Next-Gen Antivirus/Antimalware Software

Legacy antivirus software is not built to handle the severity of modern threats which can infiltrate your systems much more discreetly. You need up to date antivirus, and antimalware solutions to be able to track down malicious code that could be hiding in your databases and making changes to permission controls without anyone noticing. The latter is a growing tactic among ransomware gangs, whose first goal is always to remove any hope of recovering total control of your sensitive data.

Encryption Solutions

Encrypting data goes a long way towards preventing it from being leaked or otherwise used to damage your business, as encrypted can remain protected even if it is stolen (after all, it is essentially the same method ransomware uses). The good news is that communication encryption is increasingly becoming standard with certain communication services - the bad news is that it is still not universal in quality, type or even availability. The best way to ensure your specific data sets and systems are secure is to look for encryption services tailored to them.

Password Management

Password security will always depend heavily on what best practice looks down to the user level, but there are still effective password management solutions out there that can augment your policies. Choosing one will come down to determining the ROI against factors like your existing technology stack, number of accounts, and cost along with the reputability of the provider. Keep in mind, though, that some of the open source and free versions of password managers can be trying to make up cost in other ways or may receive less patch support and are therefore vulnerable to new cyber threats.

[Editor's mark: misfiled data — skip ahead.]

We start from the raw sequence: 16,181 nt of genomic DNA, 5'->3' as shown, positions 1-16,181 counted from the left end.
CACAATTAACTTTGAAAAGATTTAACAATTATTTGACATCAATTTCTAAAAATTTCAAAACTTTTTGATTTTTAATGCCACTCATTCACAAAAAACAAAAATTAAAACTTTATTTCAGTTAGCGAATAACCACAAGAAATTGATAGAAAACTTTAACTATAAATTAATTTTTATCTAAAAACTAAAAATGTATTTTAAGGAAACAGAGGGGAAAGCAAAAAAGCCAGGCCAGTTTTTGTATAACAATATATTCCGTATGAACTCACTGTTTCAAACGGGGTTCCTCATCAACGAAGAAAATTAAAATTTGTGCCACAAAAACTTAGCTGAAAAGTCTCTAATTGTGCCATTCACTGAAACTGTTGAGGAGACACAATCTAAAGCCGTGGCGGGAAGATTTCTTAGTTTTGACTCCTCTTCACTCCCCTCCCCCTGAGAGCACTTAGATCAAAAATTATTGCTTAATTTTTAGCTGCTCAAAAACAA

Data Loss Prevention (DLP)

Data loss prevention (DLP) solutions are a collection of tools that allow to you monitor activity that could signal your database has been breached and attempt to prevent the data contained from being exposed. This covers a broad range of application categories, but typically these include technology that enables your security team to analyze where the data is stored or passing through as well as the context of the activity. Services like SCS’s Dark Web Monitoring are peripherally related to DLP, as it lets you uncover information that has been tagged in hacker forums.

Discover More Ways to Enforce Secure Access in the Cloud

There are many tools, services and practices that can help you better enforce secure access to your cloud environment, and several of SHOULD be implemented if you want to have peace of mind that your data is not completely exposed. Secure Cloud Services will cover more of the solutions available in Part 2 of this article, but in the meantime, reach out to us with any questions or concerns you have about your cloud-hosted applications.

Contact SCS today to learn more about securing access in the cloud and protecting your data from cyber threats.



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  • Hector Bonilla